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New Indigenous Justice Centres will empower First Nations, says Squamish Nation's Wilson Williams

The province is welcoming five new centres offering Indigenous-led legal assistance in Vancouver, Victoria, Nanaimo, Surrey and Kelowna
Squamish Nation’s Wilson Williams says the new Indigenous Justice Centres coming to B.C. offer “promise” and “hope.” | Paul McGrath / North Shore News file

Five new centres offering First Nations communities culturally safe, Indigenous-led legal support will soon open in Vancouver, Victoria, Nanaimo, Surrey and Kelowna.

The new centres will join the four existing Indigenous Justice Centres in Chilliwack, Prince Rupert, Prince George and Merritt, alongside a virtual centre that serves the entire province.

In an announcement held at the new Vancouver Justice Centre Thursday morning, Sḵwx̱wú7mesh Úxwumixw (Squamish Nation) elected council member Sxwíxwtn (Wilson Williams) acknowledged the effects the colonial justice system had on Indigenous communities, adding how the new centres offer “promise” and “hope” for the future.

“We stand here as a witness to a heartfelt story, a journey, an integration story, a challenge our indigenous people faced when faced with the justice system of colonialism. The foreign imposition that our people were not only new to, but were forced to adapt to a life they did not know,” he said.

“We turn the page to empowering our people in ways we’ve never done before.”

Each centre will offer services to Indigenous people facing criminal or child protection legal matters, alongside issues with housing, addiction, mental health and employment – although the specific services will vary with each centre depending on the local needs.

To make communities safer, the government must address the core issues that bring people into conflict with the law and their neighbours, said Premier David Eby on Thursday.

“A lifetime in and out of jail and back again doesn’t make anybody safer. We have to break that cycle,” he said.

“For Indigenous people in B.C., the solutions to break that cycle are most likely to be successful if they’re culturally grounded. I’m very grateful to the First Nations Justice Council for working with us to deliver safer communities and help change lives.”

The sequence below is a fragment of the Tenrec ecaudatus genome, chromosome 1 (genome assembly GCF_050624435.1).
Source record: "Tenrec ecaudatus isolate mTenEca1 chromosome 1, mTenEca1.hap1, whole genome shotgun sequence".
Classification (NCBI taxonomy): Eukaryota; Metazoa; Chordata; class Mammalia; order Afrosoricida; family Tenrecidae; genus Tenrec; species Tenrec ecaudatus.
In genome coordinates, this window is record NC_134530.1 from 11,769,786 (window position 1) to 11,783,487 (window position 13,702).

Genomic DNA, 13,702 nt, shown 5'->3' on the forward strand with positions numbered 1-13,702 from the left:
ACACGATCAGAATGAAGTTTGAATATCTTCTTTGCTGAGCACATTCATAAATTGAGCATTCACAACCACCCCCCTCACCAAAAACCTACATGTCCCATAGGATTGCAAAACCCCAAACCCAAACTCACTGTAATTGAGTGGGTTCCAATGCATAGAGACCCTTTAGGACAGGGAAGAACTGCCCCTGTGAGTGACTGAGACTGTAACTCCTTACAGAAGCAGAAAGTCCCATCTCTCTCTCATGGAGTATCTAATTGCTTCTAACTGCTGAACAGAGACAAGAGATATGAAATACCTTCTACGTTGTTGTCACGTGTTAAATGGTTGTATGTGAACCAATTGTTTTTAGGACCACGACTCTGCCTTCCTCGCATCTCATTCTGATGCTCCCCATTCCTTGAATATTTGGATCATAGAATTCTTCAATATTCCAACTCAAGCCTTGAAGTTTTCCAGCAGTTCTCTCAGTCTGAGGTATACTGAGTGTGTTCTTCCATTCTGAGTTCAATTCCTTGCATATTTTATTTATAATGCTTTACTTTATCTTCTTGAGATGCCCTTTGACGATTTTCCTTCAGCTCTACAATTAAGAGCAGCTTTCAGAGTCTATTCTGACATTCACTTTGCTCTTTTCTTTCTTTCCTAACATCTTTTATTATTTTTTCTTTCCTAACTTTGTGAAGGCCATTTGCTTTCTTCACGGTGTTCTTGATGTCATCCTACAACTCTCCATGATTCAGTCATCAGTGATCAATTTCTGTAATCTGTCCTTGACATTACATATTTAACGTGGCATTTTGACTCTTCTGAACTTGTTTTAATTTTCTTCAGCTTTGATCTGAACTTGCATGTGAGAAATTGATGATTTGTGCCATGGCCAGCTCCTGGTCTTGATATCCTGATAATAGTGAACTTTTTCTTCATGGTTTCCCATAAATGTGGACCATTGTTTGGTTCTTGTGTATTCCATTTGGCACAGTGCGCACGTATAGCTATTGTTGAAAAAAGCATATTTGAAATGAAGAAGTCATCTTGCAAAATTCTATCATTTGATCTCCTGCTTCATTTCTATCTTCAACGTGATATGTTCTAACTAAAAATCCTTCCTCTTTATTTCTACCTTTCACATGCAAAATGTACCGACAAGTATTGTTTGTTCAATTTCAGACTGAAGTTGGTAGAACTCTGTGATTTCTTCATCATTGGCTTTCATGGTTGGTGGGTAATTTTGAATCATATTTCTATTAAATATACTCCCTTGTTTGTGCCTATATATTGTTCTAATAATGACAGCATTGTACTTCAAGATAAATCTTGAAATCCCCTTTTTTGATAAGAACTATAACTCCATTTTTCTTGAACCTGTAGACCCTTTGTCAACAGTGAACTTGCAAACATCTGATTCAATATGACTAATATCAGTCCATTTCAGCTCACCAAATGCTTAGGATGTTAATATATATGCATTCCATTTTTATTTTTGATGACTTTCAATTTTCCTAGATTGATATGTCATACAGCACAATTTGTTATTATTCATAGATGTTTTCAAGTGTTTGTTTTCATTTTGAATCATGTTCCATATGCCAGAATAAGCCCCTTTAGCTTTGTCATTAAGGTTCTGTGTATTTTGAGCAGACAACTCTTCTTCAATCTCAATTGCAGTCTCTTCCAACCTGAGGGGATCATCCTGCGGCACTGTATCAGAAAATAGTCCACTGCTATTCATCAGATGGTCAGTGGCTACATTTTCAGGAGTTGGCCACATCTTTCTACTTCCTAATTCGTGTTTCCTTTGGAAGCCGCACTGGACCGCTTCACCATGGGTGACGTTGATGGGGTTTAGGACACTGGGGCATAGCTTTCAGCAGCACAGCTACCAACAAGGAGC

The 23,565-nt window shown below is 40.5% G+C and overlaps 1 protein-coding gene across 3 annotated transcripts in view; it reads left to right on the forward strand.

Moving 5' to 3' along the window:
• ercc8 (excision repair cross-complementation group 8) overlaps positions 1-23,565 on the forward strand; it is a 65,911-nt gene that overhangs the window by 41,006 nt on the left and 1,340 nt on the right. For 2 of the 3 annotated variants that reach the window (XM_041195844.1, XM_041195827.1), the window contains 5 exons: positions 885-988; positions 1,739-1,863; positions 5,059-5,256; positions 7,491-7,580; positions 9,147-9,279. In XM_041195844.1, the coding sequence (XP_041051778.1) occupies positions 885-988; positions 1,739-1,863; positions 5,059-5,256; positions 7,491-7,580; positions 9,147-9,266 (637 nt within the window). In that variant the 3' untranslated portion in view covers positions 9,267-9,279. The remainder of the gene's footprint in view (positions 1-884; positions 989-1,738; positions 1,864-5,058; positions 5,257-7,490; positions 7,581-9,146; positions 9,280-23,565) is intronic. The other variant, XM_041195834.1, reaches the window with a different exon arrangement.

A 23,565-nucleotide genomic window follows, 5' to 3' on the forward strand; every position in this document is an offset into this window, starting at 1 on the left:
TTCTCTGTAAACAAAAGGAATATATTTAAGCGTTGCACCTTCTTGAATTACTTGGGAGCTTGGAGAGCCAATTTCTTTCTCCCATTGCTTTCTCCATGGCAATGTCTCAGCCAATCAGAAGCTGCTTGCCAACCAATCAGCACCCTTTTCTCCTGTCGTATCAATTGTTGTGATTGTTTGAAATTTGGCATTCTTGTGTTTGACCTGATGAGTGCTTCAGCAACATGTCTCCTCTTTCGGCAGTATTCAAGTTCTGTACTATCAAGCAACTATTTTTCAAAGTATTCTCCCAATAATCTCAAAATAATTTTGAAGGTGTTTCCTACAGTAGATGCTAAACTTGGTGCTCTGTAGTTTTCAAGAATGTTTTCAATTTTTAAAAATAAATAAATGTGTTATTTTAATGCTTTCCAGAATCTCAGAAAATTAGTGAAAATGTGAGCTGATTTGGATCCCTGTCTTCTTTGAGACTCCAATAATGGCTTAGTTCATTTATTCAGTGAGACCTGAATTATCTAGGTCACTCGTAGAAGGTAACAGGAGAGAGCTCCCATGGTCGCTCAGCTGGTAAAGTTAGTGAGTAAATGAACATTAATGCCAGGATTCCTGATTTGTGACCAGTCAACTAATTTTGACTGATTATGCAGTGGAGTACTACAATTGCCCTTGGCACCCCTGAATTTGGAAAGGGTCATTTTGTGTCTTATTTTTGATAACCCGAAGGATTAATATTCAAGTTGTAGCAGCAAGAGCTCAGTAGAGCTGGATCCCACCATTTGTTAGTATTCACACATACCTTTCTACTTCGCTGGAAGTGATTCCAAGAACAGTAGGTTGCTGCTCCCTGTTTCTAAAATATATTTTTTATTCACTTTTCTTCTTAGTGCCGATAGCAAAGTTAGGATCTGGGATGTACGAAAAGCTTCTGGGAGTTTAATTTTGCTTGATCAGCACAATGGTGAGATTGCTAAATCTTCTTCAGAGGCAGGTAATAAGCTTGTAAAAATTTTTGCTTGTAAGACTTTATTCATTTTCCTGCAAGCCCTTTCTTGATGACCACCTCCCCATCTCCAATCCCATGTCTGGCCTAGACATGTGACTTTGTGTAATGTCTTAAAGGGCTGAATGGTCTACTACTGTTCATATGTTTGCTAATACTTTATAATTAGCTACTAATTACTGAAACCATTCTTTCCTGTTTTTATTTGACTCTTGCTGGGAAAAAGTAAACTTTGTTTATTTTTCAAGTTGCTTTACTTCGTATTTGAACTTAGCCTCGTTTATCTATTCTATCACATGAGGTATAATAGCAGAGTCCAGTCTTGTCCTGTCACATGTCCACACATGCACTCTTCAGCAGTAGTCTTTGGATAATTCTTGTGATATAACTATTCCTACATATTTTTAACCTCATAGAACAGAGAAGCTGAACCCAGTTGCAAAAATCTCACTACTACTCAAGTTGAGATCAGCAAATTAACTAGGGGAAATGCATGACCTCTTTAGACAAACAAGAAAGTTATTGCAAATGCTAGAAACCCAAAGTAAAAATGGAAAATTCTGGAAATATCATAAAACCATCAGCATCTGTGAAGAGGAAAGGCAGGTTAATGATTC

Eby said Indigenous Justice Centres are a ”big step” towards building a brighter future for all.

“We can build safe communities, we can respect people’s dignity, and get them back on the right track, connect them with community and culture,” he said.

Williams said the province working in partnership with the First Nations Justice Council will help Indigenous communities continue to persevere, break barriers and create hope for the next generation.

“The urban indigenous community is rampant with challenges, but such beautiful people come from strong heritage, culture, traditions and families. This is the place that can be that strong pivotal centre to help our people move forward.”

Kory Wilson, chair of the BC First Nations Justice Council, said the five new centres will lead to “incredible changes” within the justice system within the lives of Indigenous people, which will make for “a safer, better province” for everyone in B.C.

“Together we can dismantle this legacy that has led to what we see today, the over representation of Indigenous people in the justice system … it is really only through these types of initiatives that we can work together to change these systems,” she said.

Mina Kerr-Lazenby is the North Shore News’ Indigenous and civic affairs reporter. This reporting beat is made possible by the Local Journalism Initiative.

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